Managing facilities is about much more than physical 'things'
For office managers who work tirelessly every day to maintain facilities, it's assumed that the primary objective is to manage real, tangible, physical "things." To be sure, physical elements are one piece of the puzzle. When running an office building, it's important to have thorough knowledge of how many desks, chairs, computers, filing cabinets and other objects you have at your disposal. By keeping a good handle on all of this information, facilities managers can stay on top of their jobs on a daily basis.
But the challenges don't end there. Michel Theriault, the principal of facilities management consulting firm Strategic Advisor, explains that there's more to it than that. On his site, Managing the Built Environment, he explains that the job isn't just about managing "stuff." It's also about working with people, doing more to cultivate an environment that develops talented employees.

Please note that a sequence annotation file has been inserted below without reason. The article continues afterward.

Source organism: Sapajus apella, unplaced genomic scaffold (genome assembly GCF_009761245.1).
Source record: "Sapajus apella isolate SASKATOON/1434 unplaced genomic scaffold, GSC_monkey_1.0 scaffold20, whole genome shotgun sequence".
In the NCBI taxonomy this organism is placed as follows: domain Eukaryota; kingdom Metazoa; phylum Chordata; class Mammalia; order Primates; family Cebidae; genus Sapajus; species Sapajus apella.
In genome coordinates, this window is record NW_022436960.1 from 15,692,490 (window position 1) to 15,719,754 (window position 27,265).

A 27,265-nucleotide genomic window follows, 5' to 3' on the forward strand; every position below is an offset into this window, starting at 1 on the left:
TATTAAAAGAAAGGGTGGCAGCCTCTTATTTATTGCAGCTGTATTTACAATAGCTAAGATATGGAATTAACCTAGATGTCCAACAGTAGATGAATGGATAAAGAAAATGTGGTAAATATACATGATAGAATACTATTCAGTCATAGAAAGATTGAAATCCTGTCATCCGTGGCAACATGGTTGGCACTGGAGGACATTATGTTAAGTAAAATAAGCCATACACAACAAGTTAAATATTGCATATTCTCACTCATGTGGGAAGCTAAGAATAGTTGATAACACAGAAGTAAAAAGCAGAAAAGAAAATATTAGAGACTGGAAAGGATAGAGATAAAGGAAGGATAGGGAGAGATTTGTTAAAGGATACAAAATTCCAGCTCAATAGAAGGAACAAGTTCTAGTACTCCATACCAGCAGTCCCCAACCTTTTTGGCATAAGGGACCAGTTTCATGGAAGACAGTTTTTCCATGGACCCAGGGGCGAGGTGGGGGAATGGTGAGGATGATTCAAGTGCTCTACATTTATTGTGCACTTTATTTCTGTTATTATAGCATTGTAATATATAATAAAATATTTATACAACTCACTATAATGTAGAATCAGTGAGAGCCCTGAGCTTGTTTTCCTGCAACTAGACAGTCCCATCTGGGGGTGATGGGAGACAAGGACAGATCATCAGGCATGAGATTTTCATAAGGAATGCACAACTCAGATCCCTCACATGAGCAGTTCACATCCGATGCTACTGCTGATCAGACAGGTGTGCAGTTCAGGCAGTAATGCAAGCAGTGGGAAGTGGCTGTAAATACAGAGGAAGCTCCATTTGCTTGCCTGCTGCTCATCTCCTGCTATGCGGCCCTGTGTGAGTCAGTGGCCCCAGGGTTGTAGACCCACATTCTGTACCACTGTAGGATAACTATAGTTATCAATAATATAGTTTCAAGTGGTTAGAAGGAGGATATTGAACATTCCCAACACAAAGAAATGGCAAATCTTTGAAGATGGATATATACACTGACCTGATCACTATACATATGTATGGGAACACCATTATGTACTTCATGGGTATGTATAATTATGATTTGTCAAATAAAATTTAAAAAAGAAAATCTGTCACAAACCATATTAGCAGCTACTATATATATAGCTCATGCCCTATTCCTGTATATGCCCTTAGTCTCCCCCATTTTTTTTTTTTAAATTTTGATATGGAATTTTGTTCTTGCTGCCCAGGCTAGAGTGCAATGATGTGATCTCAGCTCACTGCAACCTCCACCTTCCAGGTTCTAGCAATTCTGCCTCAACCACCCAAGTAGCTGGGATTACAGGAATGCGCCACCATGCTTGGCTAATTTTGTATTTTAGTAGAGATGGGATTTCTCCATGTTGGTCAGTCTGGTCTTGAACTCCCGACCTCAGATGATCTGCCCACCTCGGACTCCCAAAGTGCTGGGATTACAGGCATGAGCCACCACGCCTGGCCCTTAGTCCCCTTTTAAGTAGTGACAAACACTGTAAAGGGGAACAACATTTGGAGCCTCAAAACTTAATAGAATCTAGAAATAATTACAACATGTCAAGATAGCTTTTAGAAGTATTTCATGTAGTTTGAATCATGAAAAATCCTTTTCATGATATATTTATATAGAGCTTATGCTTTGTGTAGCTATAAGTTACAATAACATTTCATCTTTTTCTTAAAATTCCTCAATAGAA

"This shift from the physical to the people element has been happening gradually over time in the facilities management profession, but as the cost of people, both recruitment, retention and performance, increases, our impact on the company is also increasing," Theriault wrote. "While not always measurable or clearly a direct relationship, the focus on the workplace environment has meant facility managers need more than just technical skills, and it's more than just an efficient layout - it's about employees being motivated and productive."
What can facilities managers do besides handle physical objects? There are several things. Here are a few.
Keep employees happy and productive
Work closely with department heads
Consider opinions of others
Constantly present new ideas
Work to develop talent
An office is much more than a collection of desks and chairs. It's a haven for people, and facilities managers should look to make the most of those people.